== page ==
Going UnderCOVER with Artist Tony Mauro: Featuring The Dark Tower Covers

Many of you are heading out to see the big screen adaptation of Stephen King’s The Dark Tower this weekend. Many more of you have read the books the movie is based on. Today we get to chat with the man responsible for bringing new life to the book covers, and impacting the visual for the next wave of readers for this series.

Tony Mauro is an artist who has been working in the movie poster and book cover illustration world since the early 1990’s. If you’re a regular reader of this blog, I’d bet a quarter you’ve got one or more books with his designs on your bookshelf! (He’s done over 350 for authors including Nalini Singh, Yasmine Galenorn, Delilah S Dawson, Jennifer Estep, Keri Arthur, Jamie McGuire, Kelley Armstrong, Jack McDevitt, Wilbur Smith, James Wesley Rawles, John Connolly, James Rollins, and many more.)  You can check out a bit of his cover art gallery, here.

I’m a MASSIVE fantasy art fan, and am especially drawn to the artwork that supports the books I love. I have quite the collection of cover design prints, to which Tony has contributed heavily. I’m thrilled to get the chance to talk to him about his art, and in this case, the recent re-cover project for the Stephen King catalog.



1) Your portfolio contains hundreds of illustrations, covering every genre and media format available. Do you still get “excited” about particular pieces? Not just happy to do them, but actually EXCITED about a particular job?


I learned a long time ago that every project is only what you make of it and its up to you as an artist to find something about every project to get excited about.  That being said…when I got the call to do the trade paperback edition of Under the Dome by Stephen King I was REALLY excited. That was the first King cover I got the call for and was largely the reason why so many others followed.


2) Are there any kinds of projects you *haven’t* worked on, that you’d like to? Murals on public buildings? Paint the nose of an airplane? Anything?


I am absolutely obsessed with automobiles. New and old and I would really love to do some work for the automotive industry. I couldn’t think of a better job than being able to combine my two greatest passions. I keep thinking how sweet it would be to establish a working relationship with an exotic car manufacturer with some kind of barter situation or even just be able to get an employee discount LOL.


3) Do you create artwork for yourself? Just spend an afternoon goofing around and come up with something cool to hang in your hallway? If you do, who’s work would it be hanging *next* to? Who are some of YOUR favorite artists?


I do actually and it’s funny that you worded the question this way because the last thing I did for myself is literally hanging in the hallway outside of my office. As far as what’s next to it, I have a fine art piece by Craig Elliott hanging in the same hallway and Brom’s work hangs in my office. I did a lot more for myself when I was putting out my When Darkness Falls wall calendars for Tide-Mark press. Those ran for 10 years and always gave me an excuse to keep creating new images. Unfortunately 2016 was the last year of the calendar so i don’t really have a home for those personal projects anymore beside my website. I may sign up with another publisher in the future but my commercial work keeps me pretty busy so I can’t say I totally miss it. It was stressful having to create 12 images a year outside of my regular workload.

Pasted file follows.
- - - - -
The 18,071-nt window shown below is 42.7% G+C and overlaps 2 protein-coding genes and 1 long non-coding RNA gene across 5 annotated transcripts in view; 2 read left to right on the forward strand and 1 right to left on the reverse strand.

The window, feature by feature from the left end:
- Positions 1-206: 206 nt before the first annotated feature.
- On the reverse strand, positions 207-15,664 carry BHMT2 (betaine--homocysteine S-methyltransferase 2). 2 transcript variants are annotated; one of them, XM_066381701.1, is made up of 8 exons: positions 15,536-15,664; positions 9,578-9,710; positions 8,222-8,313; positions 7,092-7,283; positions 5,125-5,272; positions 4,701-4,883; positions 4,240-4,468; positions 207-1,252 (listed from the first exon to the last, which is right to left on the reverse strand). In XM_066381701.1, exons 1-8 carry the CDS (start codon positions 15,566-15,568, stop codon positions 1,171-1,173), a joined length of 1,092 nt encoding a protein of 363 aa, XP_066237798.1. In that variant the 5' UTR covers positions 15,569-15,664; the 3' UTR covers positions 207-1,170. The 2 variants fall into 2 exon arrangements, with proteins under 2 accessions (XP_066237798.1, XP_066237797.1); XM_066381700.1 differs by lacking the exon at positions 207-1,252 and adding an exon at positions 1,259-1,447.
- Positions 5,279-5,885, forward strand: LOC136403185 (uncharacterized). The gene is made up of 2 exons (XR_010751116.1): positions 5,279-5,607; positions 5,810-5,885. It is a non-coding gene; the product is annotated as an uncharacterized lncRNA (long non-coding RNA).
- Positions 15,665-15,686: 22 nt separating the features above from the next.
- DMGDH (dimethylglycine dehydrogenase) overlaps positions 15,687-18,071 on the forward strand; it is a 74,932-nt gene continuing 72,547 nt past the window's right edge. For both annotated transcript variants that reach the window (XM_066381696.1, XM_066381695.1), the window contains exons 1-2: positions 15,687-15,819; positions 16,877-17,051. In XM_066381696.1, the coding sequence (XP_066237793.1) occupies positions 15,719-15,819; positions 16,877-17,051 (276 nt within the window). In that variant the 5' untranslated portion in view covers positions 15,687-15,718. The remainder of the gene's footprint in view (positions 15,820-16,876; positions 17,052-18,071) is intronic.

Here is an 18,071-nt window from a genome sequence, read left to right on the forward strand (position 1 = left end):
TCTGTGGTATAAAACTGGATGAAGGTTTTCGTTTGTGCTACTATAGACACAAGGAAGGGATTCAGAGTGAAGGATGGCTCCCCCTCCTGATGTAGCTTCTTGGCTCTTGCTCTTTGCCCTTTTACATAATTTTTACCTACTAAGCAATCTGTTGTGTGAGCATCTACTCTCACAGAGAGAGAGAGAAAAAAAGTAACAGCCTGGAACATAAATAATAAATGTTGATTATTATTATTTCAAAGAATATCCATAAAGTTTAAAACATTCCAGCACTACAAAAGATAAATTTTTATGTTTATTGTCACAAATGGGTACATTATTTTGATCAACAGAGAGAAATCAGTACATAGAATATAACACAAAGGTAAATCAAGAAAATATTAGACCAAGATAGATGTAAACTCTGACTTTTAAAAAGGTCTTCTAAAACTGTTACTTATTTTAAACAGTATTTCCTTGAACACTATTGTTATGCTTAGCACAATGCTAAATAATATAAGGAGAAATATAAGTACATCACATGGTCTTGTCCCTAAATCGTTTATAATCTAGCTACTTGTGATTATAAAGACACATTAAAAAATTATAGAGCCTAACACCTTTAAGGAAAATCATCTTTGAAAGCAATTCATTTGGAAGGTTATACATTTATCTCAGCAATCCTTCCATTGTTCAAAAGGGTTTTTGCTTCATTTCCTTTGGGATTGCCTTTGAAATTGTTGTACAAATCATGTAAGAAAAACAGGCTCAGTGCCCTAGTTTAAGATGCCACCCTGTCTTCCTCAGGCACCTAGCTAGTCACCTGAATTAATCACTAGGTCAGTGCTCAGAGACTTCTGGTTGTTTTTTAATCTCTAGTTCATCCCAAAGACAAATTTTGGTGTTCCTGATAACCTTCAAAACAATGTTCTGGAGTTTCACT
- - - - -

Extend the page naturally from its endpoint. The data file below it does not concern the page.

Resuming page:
I draw inspiration from lots of different people but if I had to pick a favorite it would have to be Brom. In addition to being a phenomenal illustrator he’s also an excellent designer and surprisingly enough those two things don’t always go hand in hand. I often look to his work for inspiration and can always appreciate the way that he constructs an image. The other illustrator that was an exceptional designer and a master at leading your eye around an image was Norman Rockwell. I have a growing interest in doing some teaching and I know I could do at least a full day on Norman Rockwell and some of the design techniques he used.


4) Is there any book (aside from the Stephen King titles, and we’ll get to those in just a second) that you love, that you would like the chance to re-cover? Any favorite book that you wish someone would ask you to work on? (I asked Dan Dos Santos this, and his answer was Frank Herbert’s DUNE.)


My favorite author is James Patterson, I would absolutely LOVE the opportunity to work on his Alex Cross series of books. I’ve read every one of them and really think I could knock that out of the park. It is possible to be too close to something though so as much as I’d love to do it I know I’d be really stressed over it at the same time. lol


Re: The Stephen King re-covers


5) HOLY FANTASTIC JOB OPPORTUNITY, BATMAN! How in the world did this project come about, and did you make the *squee* sound out loud? (You can tell us, we’re all friends here.) Have you read any of the books? (Full disclosure, I have not… his stories are a bit too creepy for me. But I’m seriously impressed by his storytelling, based on friends’ reactions.)